Whether iPhone or Android, over 88% of Canadians have a smartphone. Half of those check their device at least every 30 minutes. We have witnessed the evolution of mobile computing technology firsthand over the past decade, and today’s smartphones are several multiples faster than current laptops.
“Products to Cell”, explored vintage and antique items that have or almost been replaced by smartphones and corresponding apps. Internet access via a phone rather than a desktop or laptop is on the rise, and communication, fun and education are at our fingertips. Explore items that are a simple screen tap away in the present day.
This video is a brief overview of the exhibit, which officially opened to the public October 13, 2021. There were so many examples of technologies and artifacts over the years that now are all accessible via smartphone. The display also featured vintage advertisements and interesting facts about some of the items. We'll cover just a few featured items here.
In 1874 at his home in Brantford, Alexander Graham Bell first described the scientific principle that would convey the human voice over wires. By the second World War, Canadians led the world in talking by telephone.
An interesting part of the past was party lines. Common in the first half of the 20th century, especially in rural areas and during WWII when copper wire was in short supply. A party line was shared by more than one subscriber, which meant no privacy. Anyone could pick up and listen in! If someone announced they had an emergency, it was mandatory for all parties to hang up - not everyone complied.
Making connections today is far different than in the past. Phone numbers, once committed to memory, are now saved in a devices' memory instead. Texts are the more predominant way of reaching out, and seeing friends and relatives far awayis done through video chat.
The history of photography and moving pictures is long and can be extremely detailed. Nineteenth century portrait photography using daguerrotypes gave wayto more modern techniques.
There are two photographers of note from Flamborough's history - William Reid and Stephen Sylvester Main. Both of these amateur photographers captured life in Waterdown and Sheffield at the turn of the 20th century. Many of Will Reid's photographs of Waterdown are in our image catalogue.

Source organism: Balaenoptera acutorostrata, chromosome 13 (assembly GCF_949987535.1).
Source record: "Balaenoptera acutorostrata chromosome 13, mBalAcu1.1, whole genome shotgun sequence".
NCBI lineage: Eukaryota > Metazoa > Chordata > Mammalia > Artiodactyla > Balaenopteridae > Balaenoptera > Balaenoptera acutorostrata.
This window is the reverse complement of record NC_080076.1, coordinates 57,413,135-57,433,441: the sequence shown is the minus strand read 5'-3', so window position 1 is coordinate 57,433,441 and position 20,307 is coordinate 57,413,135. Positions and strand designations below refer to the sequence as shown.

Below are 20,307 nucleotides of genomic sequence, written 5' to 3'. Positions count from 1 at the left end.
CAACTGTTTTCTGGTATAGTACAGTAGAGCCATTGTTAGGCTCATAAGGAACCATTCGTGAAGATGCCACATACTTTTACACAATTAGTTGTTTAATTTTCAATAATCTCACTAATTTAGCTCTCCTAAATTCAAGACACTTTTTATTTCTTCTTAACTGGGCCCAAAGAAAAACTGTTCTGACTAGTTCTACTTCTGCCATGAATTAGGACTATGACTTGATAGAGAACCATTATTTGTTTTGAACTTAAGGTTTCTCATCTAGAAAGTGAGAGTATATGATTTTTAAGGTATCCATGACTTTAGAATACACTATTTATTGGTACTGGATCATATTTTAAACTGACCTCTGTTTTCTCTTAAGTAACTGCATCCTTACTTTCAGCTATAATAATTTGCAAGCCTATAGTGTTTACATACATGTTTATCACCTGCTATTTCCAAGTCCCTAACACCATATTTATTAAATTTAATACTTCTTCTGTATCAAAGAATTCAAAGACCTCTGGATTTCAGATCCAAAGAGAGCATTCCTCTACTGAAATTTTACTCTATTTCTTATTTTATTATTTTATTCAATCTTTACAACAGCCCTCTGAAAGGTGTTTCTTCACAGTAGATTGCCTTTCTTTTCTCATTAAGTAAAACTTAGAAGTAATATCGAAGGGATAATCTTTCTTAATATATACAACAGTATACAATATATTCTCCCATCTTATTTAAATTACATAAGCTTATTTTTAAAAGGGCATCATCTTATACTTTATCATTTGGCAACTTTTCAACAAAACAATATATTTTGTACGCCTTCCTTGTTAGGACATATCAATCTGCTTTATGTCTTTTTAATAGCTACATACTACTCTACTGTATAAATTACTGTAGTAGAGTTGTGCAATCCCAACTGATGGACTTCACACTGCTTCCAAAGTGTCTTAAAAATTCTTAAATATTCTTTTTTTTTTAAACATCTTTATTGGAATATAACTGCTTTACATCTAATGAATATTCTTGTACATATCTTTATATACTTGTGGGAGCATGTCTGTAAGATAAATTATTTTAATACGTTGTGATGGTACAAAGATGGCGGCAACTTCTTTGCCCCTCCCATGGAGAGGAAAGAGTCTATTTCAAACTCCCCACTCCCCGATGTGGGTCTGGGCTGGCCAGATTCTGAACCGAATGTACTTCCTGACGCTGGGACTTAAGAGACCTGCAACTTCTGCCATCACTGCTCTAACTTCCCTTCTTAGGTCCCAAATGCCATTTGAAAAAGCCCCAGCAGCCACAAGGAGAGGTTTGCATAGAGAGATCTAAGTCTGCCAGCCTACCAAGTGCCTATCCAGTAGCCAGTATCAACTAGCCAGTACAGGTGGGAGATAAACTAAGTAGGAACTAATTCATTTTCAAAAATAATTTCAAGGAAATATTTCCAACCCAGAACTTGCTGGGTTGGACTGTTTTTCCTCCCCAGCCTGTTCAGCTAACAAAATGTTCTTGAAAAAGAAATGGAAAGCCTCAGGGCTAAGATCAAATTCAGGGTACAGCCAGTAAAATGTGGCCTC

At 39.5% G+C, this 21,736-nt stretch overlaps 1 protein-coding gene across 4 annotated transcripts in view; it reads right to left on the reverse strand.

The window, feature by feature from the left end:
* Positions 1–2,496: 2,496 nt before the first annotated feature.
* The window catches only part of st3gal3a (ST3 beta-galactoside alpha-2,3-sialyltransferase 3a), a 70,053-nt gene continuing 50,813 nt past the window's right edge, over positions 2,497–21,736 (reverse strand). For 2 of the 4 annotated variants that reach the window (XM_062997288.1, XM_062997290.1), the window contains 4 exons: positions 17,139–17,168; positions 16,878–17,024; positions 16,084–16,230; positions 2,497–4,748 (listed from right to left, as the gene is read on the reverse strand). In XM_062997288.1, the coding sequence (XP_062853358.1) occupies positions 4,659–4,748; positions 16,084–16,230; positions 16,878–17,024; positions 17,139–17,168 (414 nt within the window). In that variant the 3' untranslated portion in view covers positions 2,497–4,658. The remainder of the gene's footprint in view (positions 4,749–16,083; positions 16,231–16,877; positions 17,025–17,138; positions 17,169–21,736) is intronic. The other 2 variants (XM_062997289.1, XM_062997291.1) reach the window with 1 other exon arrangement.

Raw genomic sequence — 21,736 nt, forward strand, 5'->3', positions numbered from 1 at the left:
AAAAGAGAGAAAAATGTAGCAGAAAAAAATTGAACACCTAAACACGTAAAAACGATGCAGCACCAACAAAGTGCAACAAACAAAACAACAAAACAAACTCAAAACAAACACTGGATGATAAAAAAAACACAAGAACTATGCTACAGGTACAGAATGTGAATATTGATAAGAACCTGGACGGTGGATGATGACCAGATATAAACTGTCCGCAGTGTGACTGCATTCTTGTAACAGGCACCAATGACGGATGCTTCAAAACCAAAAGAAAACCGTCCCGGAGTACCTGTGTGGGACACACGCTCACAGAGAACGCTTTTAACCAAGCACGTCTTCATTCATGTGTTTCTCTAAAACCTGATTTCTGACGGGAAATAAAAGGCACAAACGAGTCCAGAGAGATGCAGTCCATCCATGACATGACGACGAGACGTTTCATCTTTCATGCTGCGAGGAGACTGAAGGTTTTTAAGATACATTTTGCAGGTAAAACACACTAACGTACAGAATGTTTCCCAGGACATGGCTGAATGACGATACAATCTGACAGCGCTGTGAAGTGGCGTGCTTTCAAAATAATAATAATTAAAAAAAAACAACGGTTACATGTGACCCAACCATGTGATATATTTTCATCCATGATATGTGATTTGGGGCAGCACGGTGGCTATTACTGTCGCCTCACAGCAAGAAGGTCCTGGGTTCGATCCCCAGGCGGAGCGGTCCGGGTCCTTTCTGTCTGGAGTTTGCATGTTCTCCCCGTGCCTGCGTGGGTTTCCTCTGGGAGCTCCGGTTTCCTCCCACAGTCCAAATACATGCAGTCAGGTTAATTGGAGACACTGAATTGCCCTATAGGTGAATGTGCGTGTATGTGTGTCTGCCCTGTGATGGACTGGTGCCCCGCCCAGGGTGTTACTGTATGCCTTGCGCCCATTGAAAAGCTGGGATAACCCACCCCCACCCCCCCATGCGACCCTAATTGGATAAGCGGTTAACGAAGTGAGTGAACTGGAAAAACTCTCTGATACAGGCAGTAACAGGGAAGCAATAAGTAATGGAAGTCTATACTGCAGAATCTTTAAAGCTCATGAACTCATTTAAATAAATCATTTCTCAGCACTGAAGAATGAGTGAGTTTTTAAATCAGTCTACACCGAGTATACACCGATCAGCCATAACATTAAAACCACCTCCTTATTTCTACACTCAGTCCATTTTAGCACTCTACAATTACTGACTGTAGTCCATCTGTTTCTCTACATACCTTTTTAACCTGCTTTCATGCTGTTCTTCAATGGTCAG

Gone are the years of going to the pharmacy and waiting for our photos to develop - we carry cameras in our pocket that can capture live or still images in high definition. Editing software can easily change elements of a photograph, what was once a painstakingprocess.
Maps and atlases change throughout history, and as time moved on maps changed. What was once a large parchment or cumbersome atlas became a foldable paper kept in car gloveboxes for finding the next stop on a family trip.
With the arrival of GPS, apps can now locate exactly where we are, whether there's traffic on the way, nearby restaurants, or show us what our destination looks like from the street.
It is said that the first paper produced in Canada came from a mill at Crooks Hollow just outside Greensville. This is just one of the many industries that built Flamborough and its numerous communities.
Correspondence has come a long way throughout history. From ink and nibs to keyboards that predict the next word.
The QWERTY layout is attributed to an American inventor named Christopher Latham Sholes, and it made its debut in its earliest form on July 1, 1874
For so long as there's something to sell, there's been a way to advertise. What used to be contained in newspapers, catalogues and billboards is now communicated through whichever app we're using.
The brochure associated with the display can be accessed by download here.
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